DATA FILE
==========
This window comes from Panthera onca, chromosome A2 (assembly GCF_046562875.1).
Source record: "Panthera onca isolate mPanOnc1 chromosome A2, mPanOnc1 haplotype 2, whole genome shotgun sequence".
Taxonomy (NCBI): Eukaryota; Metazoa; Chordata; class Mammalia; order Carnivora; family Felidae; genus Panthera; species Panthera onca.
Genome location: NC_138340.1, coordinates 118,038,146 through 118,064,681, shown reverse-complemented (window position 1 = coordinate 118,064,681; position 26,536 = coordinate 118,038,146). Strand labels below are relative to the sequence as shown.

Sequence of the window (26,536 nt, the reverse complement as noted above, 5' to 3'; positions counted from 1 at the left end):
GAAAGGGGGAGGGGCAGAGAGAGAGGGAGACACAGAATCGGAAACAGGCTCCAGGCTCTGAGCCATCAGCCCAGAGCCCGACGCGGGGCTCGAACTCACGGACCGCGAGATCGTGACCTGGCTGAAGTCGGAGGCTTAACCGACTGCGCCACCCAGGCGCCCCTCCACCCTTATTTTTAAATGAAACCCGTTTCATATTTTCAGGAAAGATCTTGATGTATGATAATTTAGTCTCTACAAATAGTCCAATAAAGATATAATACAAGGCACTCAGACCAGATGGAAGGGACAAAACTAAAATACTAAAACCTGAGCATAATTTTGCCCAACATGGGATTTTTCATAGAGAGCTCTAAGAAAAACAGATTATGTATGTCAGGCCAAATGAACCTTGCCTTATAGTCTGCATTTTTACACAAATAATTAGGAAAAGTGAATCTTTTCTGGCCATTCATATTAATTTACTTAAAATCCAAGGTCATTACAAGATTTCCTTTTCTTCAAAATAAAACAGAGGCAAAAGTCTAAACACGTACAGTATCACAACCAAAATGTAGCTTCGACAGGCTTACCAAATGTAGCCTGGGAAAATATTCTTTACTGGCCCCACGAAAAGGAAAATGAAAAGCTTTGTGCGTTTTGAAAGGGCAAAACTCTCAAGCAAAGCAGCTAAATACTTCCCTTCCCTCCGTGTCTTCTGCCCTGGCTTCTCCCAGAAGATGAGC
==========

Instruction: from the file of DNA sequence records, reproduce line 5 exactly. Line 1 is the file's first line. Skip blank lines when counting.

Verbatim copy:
Sequence of the window (26,536 nt, the reverse complement as noted above, 5' to 3'; positions counted from 1 at the left end):